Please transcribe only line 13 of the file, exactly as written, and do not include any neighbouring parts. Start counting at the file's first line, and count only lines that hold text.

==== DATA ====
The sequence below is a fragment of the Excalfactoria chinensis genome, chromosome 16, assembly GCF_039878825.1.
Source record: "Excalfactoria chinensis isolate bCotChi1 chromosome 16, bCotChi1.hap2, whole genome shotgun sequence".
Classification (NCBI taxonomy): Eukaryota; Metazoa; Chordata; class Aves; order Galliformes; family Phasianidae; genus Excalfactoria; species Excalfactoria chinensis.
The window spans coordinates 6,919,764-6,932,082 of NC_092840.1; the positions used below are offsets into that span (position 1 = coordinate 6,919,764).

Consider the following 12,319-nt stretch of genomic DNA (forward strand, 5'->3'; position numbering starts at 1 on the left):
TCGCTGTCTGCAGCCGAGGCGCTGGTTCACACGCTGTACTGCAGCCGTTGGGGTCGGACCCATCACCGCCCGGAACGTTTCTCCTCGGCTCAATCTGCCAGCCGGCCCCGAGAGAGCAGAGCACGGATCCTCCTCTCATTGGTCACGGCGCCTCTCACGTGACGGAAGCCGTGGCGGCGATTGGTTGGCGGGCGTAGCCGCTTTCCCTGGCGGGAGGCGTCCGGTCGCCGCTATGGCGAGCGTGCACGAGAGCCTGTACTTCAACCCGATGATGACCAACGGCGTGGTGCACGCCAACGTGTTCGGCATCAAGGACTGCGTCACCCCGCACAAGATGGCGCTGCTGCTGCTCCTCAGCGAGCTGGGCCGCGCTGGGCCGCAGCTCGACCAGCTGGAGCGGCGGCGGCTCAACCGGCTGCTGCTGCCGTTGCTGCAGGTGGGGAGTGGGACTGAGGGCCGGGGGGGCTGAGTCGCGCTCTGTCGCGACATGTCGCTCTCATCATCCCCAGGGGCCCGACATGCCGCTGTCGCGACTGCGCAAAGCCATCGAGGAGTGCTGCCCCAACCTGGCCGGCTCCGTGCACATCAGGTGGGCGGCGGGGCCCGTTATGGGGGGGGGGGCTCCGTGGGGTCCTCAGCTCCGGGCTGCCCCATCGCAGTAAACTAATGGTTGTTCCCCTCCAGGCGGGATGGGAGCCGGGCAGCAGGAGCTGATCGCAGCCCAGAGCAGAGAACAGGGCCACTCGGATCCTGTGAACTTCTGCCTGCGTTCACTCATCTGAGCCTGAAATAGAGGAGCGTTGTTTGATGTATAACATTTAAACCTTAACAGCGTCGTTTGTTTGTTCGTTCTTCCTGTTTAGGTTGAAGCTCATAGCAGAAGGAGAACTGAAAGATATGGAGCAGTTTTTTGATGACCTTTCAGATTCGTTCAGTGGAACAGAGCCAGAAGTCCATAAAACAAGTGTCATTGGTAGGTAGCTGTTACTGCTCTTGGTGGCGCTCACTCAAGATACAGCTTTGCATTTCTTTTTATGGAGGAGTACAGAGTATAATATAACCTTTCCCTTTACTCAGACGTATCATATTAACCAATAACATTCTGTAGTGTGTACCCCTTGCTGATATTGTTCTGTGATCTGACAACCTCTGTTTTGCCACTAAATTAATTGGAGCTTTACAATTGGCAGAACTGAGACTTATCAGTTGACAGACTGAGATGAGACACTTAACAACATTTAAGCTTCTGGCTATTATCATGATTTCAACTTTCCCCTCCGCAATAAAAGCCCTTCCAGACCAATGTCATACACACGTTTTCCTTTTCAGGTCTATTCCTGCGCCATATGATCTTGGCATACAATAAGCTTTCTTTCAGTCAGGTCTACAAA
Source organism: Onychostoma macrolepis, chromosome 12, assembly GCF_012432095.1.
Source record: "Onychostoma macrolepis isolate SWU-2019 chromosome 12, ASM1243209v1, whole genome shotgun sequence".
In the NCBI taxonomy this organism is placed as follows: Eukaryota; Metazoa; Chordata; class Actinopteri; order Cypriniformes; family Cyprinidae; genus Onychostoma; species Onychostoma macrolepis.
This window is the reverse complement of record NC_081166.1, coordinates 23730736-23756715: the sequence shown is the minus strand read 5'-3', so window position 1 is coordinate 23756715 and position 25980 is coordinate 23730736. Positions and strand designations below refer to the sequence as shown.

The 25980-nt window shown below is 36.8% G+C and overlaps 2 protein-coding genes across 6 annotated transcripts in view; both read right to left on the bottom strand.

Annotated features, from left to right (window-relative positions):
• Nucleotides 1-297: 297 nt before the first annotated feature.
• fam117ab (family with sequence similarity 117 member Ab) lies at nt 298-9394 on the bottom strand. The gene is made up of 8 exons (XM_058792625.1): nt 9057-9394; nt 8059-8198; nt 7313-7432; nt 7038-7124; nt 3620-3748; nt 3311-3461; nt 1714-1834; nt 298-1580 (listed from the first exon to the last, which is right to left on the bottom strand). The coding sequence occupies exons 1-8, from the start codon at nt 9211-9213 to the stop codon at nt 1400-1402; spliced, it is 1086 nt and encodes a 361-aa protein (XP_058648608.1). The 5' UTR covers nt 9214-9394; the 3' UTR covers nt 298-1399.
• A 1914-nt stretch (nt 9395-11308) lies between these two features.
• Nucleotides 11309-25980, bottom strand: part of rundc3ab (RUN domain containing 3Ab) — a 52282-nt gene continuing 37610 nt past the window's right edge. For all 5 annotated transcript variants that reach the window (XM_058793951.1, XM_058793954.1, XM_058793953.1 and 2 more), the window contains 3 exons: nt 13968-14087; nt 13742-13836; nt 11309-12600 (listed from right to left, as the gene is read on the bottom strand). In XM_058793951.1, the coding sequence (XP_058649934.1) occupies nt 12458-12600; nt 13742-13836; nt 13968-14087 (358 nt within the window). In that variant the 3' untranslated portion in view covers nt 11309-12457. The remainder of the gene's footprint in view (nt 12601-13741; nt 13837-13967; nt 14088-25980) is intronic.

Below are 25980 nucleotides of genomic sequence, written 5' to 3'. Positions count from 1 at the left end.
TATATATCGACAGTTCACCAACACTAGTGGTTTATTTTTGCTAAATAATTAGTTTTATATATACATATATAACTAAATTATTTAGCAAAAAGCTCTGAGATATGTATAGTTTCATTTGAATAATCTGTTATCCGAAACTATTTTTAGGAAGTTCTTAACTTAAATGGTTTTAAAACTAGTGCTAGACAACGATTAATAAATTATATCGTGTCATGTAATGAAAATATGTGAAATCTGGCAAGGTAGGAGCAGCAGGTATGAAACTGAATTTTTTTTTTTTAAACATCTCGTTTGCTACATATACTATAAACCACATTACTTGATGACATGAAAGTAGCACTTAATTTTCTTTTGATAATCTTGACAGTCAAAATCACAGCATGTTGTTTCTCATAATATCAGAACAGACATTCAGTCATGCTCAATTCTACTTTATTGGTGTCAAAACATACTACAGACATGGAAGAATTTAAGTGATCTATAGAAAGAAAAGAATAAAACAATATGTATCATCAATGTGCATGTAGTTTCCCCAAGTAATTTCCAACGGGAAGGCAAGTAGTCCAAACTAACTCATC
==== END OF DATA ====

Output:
• Nucleotides 1-297: 297 nt before the first annotated feature.